Ward to the precinct in which he will re
side in his new home city.
IMPORTED SOME PLUMBERS.
Morgan R. Mills & Co. Take Decisive
Action.
The lockout of the plumbers employer!
by Morgan R. Mills .£ Co. is ended, mon
having been imported to take the placos
of the strikers. Mills & Co. imported .-iv
non-union men from Elkhart, Ind., and
the force .'was put at work on contracts
yesterday.
Mr. Mills tried In various ways to ar
range with the Plumbers' Union of this
city some plan that would bo mutually
satisfactory. * All efforts, however, failed,
and the tirm imported men not. under the
control of the Plumbers' Union.
FLAMES DESTROY
CROWDED HOTEL
With Great Difficulty All the Guests
Were Removed to Safety— No
Water in Reservoir.
(By Associated ri^ss.)
HUNTINGTON. W. VA.. July 2.-A ".re
raged in. the heart of this city from 11
o'clock this morning until 5 o'clock this
evening, resulting in a, loss or" $200,000. The
flames started in the Arlelphia Hotel from
an electric wire on the fifth floor, and had
gained great headway before being- uis
covered.
The hotel was crowded with guests,
many of whom were women. Of these
a number fainted when the alarm of fire
rang out through the halls, and it was
with great difficulty- that they were re
moved from the building. Many attempt
ed to leap from windows, but were pre
vented from doing so.
There was not a gallon of water in the
city reservoirs when the fire started, rt.d
all the engines in the city were out of re-
The flames spread rapidly and soon t'alf
a dozen residences were on fire. The brick
annex to the Adelphia Hotel, on the other
§ide of the- square, also eauerht afire and
was destroyed. This, as well as the hots!
proper, was handsomely furnished. All la
a total loss, together with a Hvery jt t'ole
and a number of private offices, fruit
.stores, barber shqp's and dozens of smaller
structure*. Tbe fire engines that *'ere
sent to the soc-ne from surrounding' tpwus
soon broke 'down and the flames spr^i'l
rapidly . unhindered.
Prostrations among- the firemen were nu- !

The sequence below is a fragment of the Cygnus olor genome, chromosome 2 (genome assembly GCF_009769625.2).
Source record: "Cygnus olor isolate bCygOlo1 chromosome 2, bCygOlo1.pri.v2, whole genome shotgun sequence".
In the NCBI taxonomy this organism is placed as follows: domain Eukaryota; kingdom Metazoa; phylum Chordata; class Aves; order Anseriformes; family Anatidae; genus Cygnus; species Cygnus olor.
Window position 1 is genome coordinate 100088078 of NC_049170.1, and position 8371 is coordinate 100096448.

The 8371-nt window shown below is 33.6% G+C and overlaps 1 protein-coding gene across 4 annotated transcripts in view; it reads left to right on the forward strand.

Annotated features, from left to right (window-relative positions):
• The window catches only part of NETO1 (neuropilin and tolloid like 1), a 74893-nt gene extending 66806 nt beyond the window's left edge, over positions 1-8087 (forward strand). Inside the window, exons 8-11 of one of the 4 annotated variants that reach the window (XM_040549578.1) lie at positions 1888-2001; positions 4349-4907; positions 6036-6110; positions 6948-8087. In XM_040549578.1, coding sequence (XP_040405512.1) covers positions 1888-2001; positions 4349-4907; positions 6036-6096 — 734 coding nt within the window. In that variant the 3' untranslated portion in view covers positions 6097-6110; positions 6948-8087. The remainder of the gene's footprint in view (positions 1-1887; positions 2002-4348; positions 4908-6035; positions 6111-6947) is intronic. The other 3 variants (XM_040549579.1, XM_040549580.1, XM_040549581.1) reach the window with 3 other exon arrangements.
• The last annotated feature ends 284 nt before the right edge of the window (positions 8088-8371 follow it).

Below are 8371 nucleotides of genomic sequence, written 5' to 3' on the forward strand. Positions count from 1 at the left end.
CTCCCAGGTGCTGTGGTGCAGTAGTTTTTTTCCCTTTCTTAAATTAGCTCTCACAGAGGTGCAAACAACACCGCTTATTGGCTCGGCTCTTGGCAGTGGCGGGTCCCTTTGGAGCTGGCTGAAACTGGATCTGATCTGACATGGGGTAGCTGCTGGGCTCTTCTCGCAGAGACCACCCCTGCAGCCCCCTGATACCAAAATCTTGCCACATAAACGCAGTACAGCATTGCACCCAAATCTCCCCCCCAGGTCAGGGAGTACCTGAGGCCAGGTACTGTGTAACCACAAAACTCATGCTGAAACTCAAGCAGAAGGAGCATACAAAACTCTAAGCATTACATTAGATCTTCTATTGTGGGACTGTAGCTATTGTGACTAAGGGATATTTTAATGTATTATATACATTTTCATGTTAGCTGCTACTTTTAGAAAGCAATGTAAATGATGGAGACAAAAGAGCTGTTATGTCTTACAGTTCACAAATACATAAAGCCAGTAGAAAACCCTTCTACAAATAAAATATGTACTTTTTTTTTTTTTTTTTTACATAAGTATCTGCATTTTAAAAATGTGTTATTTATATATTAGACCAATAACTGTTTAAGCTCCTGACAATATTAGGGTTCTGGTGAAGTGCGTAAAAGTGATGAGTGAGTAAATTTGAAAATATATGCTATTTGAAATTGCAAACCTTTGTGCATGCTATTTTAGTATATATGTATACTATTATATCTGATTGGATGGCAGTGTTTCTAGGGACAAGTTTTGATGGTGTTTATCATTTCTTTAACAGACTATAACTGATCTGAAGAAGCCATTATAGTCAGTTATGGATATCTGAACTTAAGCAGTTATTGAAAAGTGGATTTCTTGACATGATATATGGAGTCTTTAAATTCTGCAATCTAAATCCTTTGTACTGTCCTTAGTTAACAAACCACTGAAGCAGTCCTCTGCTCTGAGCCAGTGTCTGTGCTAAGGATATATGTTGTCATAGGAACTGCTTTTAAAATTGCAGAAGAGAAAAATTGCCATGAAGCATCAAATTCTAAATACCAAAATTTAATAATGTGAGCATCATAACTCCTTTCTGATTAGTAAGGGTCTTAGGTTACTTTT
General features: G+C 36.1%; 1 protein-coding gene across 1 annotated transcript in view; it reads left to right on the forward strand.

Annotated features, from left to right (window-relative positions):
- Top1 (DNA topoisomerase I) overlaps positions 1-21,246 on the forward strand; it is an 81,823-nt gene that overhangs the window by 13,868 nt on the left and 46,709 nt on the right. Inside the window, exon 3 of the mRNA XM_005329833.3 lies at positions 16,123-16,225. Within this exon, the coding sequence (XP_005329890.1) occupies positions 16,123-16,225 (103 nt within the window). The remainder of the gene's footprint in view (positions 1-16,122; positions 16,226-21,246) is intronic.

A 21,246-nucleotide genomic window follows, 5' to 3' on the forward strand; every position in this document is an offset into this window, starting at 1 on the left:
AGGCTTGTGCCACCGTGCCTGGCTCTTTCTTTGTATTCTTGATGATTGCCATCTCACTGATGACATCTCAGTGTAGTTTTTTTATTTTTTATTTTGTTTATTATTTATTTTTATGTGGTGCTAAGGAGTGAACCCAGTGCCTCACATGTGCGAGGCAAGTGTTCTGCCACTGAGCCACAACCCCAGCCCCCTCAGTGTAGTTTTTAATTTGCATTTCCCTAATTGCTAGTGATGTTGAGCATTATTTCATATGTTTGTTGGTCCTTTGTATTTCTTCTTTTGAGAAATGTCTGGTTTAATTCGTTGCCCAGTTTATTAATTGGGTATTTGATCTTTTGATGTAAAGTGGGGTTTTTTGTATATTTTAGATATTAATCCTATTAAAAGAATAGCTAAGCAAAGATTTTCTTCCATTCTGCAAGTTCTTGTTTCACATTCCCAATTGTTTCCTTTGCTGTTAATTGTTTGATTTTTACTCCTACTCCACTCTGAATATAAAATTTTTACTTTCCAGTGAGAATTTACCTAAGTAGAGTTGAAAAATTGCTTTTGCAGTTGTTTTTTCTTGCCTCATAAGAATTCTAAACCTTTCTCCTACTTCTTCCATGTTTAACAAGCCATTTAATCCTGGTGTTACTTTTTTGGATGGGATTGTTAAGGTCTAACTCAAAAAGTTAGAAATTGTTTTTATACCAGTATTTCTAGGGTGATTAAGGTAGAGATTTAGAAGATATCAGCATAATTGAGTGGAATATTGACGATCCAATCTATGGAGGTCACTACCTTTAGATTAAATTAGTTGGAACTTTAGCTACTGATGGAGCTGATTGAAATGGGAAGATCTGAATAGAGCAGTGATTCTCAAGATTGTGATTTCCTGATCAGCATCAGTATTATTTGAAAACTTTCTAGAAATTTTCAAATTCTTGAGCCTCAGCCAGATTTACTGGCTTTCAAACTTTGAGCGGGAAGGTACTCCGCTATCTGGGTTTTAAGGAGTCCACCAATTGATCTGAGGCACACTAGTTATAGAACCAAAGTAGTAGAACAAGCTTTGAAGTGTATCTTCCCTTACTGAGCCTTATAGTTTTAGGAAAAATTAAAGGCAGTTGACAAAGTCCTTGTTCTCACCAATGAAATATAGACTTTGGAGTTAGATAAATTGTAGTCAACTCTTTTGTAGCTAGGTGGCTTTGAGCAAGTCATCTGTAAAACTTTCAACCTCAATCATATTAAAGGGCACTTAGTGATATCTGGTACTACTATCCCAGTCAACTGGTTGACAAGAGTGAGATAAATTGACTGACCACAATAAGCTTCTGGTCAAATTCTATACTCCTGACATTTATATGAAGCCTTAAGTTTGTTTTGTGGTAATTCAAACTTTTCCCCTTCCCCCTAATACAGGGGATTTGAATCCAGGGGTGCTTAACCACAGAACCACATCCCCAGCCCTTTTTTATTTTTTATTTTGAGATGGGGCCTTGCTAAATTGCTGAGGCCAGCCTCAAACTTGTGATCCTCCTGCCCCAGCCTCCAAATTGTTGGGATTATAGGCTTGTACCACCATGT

merous, but none will result fatally. ('.
W. "F^ost, of Catlettsburg. was struck by
rf falling wall and his skull fractured. rf"e |
'is in a serious condition.
I SPLIT INEVITABLE. j
Herbert Asquiih Bidding for Liberal Leader
ship. ,
(Bj- Associated Press.)
LONDON. July 2.— Herbert Asquith, j
former Liberal Home Secretary, has con- >
sented, after considerable hesitation, to
attend the banquet tendered him by the
Imperialist Liberals. In a letter accent
ing the honor he promises to deliver a
speech at the dinner, setting forth the
Claims and duties of the. Liberal party
and his view that "there Is an alterna
tive to the existing Government."
The banquet is regarded as a severe
reflection upon the policy of Sir Henry
CarapbeH-Bannerman. and Mr. "Asqulth's
action is. looked upon as a bid for the
Liberal leadership. The greatest efforts
have been made against the project being
carried out. but these have failed, and a
complete split .in' the Liberal party ap
pear* JLo be inevitable.
''* Great Irritation is observed In the Lib
eral rank 3. . ~-^ - -». -„ .
Forecast for -Wednesday and Thunrttey:
Virginia— Partly cloudy Wednesday an# - 4.
Thursday:VartJ»sl« wliidst.
North CarojirKt-Locat thunder strom*
Wednesday; warmer m central portion.* \
Thursday partly doudy; variable winds.
PJRICE-.TTTO CENTS.
OLD MAN JAILED ON
SERIOUS CHARGE
Alleged to Have Abducted
Girl of Fourteen.
HE SAYS SHE IS .OLDER
Weriey Alston Sixty Years Old Sent
on by Grand Jury,
INDUCED GIRL TO LEAVE HOME.
When Girl Returned Her Orandinonjer »nrr»
Her Away—Robert Johnson Wouldn't
Have His Hair Cut Despite the Beg. *„
Sfag of IHs WHe — His j
Neighbors Acted as I
Barbers. I
I
(SpecUi Dispatch to Tho TUae*.) ■
SUFFOLK. VA.. July 2.-Charged with 1
attempting to abduct fourteen-year-old \|
Mary Bell Johnson, Werloy Alston, sixty
years old, of Southampton county, was
to-day thrown in Suffolk jail, having been
sent on to the grand jury by Mayor Bea-
The warrant alleges that Mary is four
teen years old, but Alston said this eve
ning she was seventeen. It is charged*
that Alston induced the girl to leave her
home at Boyklns for Newsoms. Va The
pair started to walk down the railroad,
the distance being only a few miles. When
Mary came home her grandmother, with